Is It Feasible to Cut Tax Preferences to Pay for Lower Tax Rates?

 

I have been focusing lately on America’s two biggest fiscal and economic problems:

  • How to boost the economy in order to put more people back to work
  • How to either cut spending or raise revenue in order to shrink the deficit.

A few days ago in “The Great Wage Slowdown and How to Fix It,” I laid out a fairly specific proposal to make a substantial reduction in tax preferences in order to cut tax rates across the board and especially for the 64% of taxpayers who do not itemize deductions.  These are the middle- and lower-income workers with stagnant incomes who would likely spend any tax savings they received thereby giving the economy a big boost. Let’s examine whether or not this is a realistic course of action.
CaptureThe above chart from the Congressional Budget Office document, “The Distribution of Major Tax Expenditures in the Individual Income Tax System,” shows that, for example, the upper 10% of households by income receive about 40% of the total $1 trillion in individual tax expenditures per year.  Furthermore, this same top 10% of tax payers have an income of about $140,000 or more (Congressional Research Service). My basic idea is to shrink tax preferences by $250 billion per year and to lower tax rates for middle- and lower-income non-itemizers by this same amount.  If we assume that they would spend 2/3 of this new income, it would boost the economy by $170 billion per year which is 1% of GDP.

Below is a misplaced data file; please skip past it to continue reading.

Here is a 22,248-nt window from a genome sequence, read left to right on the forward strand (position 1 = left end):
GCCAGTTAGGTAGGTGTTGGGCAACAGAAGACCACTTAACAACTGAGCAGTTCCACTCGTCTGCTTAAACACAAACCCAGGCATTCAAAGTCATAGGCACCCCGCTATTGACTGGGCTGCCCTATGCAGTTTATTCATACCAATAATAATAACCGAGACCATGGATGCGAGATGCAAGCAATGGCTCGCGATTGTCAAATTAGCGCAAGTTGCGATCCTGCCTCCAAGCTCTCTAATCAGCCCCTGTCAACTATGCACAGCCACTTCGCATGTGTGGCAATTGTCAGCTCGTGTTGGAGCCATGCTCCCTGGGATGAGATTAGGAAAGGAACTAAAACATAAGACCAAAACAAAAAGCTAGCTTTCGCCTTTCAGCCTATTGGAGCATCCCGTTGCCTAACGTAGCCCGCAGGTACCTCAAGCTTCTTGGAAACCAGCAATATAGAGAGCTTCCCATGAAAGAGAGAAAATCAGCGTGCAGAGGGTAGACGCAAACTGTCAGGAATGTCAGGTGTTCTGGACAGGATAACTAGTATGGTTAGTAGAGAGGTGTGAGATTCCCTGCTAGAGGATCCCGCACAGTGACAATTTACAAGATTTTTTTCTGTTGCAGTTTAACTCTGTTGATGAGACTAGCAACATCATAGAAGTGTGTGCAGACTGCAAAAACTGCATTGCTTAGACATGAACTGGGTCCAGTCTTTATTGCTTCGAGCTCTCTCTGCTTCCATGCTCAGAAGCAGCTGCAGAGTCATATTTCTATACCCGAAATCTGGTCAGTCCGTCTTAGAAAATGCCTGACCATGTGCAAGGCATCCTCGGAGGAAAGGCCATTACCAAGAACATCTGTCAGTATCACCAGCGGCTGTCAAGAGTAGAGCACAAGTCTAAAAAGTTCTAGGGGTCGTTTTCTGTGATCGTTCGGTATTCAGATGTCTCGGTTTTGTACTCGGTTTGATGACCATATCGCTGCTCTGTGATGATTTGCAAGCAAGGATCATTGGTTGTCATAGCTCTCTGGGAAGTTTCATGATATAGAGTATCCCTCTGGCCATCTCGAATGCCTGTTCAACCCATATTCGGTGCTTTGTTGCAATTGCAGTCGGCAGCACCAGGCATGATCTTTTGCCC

A reasonable way to achieve this savings is to expect higher income earners to contribute a greater percentage of their tax preference savings.  For example:

  • top 1% contribute $110 billion (2/3 of their total deductions).
  • top 96th % to 99th % contribute $50 billion (1/2 of their total deductions).
  • top 91st % to 95th % contribute $30 billion (1/3 of their total deductions).
  • top 81st % to 90th % contribute $30 billion (1/4 of their total deductions).
  • top 61st % to 80th % contribute $30 billion (1/5 of their total deductions).
  • this gives a total of $250 billion in tax preference savings.

This back-of-the-envelope calculation is not intended to be definitive but rather to suggest what can be done along these lines.  Those who are more well-off need to make bigger sacrifices in getting our economy back on track.

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